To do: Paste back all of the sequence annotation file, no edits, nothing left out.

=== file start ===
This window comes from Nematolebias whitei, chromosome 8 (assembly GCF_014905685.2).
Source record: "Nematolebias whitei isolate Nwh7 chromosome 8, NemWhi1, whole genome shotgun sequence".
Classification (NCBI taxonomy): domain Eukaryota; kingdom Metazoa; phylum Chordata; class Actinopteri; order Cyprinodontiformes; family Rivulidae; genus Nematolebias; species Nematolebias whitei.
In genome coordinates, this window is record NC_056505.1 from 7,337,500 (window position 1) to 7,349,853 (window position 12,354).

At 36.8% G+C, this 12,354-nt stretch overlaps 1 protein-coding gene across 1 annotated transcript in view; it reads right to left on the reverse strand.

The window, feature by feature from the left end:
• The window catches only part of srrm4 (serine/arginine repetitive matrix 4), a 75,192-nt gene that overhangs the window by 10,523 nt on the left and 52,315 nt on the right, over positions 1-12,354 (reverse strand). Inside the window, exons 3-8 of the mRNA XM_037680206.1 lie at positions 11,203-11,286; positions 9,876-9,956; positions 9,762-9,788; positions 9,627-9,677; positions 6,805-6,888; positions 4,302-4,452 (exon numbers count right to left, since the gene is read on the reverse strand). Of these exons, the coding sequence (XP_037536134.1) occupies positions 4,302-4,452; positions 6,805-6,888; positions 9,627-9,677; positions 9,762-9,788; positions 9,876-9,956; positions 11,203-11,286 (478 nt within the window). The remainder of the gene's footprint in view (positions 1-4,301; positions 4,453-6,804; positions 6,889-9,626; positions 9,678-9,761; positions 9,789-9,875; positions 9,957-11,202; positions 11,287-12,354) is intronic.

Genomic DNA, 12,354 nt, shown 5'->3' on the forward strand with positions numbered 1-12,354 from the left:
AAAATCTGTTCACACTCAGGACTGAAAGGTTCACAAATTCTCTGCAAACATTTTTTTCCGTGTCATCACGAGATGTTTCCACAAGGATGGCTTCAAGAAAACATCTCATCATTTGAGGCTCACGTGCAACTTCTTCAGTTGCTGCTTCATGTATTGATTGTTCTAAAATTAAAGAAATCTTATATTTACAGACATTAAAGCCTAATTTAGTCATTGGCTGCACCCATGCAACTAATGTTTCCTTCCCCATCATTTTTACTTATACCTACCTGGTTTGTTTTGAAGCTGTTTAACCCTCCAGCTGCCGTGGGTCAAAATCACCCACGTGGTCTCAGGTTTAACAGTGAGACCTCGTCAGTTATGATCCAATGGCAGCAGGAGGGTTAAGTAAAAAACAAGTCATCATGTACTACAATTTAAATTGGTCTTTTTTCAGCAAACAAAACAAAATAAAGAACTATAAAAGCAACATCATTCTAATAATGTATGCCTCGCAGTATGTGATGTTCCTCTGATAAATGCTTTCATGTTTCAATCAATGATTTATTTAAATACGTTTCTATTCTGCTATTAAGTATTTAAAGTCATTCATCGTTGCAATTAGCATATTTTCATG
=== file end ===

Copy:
This window comes from Nematolebias whitei, chromosome 8 (assembly GCF_014905685.2).
Source record: "Nematolebias whitei isolate Nwh7 chromosome 8, NemWhi1, whole genome shotgun sequence".
Classification (NCBI taxonomy): domain Eukaryota; kingdom Metazoa; phylum Chordata; class Actinopteri; order Cyprinodontiformes; family Rivulidae; genus Nematolebias; species Nematolebias whitei.
In genome coordinates, this window is record NC_056505.1 from 7,337,500 (window position 1) to 7,349,853 (window position 12,354).

At 36.8% G+C, this 12,354-nt stretch overlaps 1 protein-coding gene across 1 annotated transcript in view; it reads right to left on the reverse strand.

The window, feature by feature from the left end:
• The window catches only part of srrm4 (serine/arginine repetitive matrix 4), a 75,192-nt gene that overhangs the window by 10,523 nt on the left and 52,315 nt on the right, over positions 1-12,354 (reverse strand). Inside the window, exons 3-8 of the mRNA XM_037680206.1 lie at positions 11,203-11,286; positions 9,876-9,956; positions 9,762-9,788; positions 9,627-9,677; positions 6,805-6,888; positions 4,302-4,452 (exon numbers count right to left, since the gene is read on the reverse strand). Of these exons, the coding sequence (XP_037536134.1) occupies positions 4,302-4,452; positions 6,805-6,888; positions 9,627-9,677; positions 9,762-9,788; positions 9,876-9,956; positions 11,203-11,286 (478 nt within the window). The remainder of the gene's footprint in view (positions 1-4,301; positions 4,453-6,804; positions 6,889-9,626; positions 9,678-9,761; positions 9,789-9,875; positions 9,957-11,202; positions 11,287-12,354) is intronic.

Genomic DNA, 12,354 nt, shown 5'->3' on the forward strand with positions numbered 1-12,354 from the left:
AAAATCTGTTCACACTCAGGACTGAAAGGTTCACAAATTCTCTGCAAACATTTTTTTCCGTGTCATCACGAGATGTTTCCACAAGGATGGCTTCAAGAAAACATCTCATCATTTGAGGCTCACGTGCAACTTCTTCAGTTGCTGCTTCATGTATTGATTGTTCTAAAATTAAAGAAATCTTATATTTACAGACATTAAAGCCTAATTTAGTCATTGGCTGCACCCATGCAACTAATGTTTCCTTCCCCATCATTTTTACTTATACCTACCTGGTTTGTTTTGAAGCTGTTTAACCCTCCAGCTGCCGTGGGTCAAAATCACCCACGTGGTCTCAGGTTTAACAGTGAGACCTCGTCAGTTATGATCCAATGGCAGCAGGAGGGTTAAGTAAAAAACAAGTCATCATGTACTACAATTTAAATTGGTCTTTTTTCAGCAAACAAAACAAAATAAAGAACTATAAAAGCAACATCATTCTAATAATGTATGCCTCGCAGTATGTGATGTTCCTCTGATAAATGCTTTCATGTTTCAATCAATGATTTATTTAAATACGTTTCTATTCTGCTATTAAGTATTTAAAGTCATTCATCGTTGCAATTAGCATATTTTCATG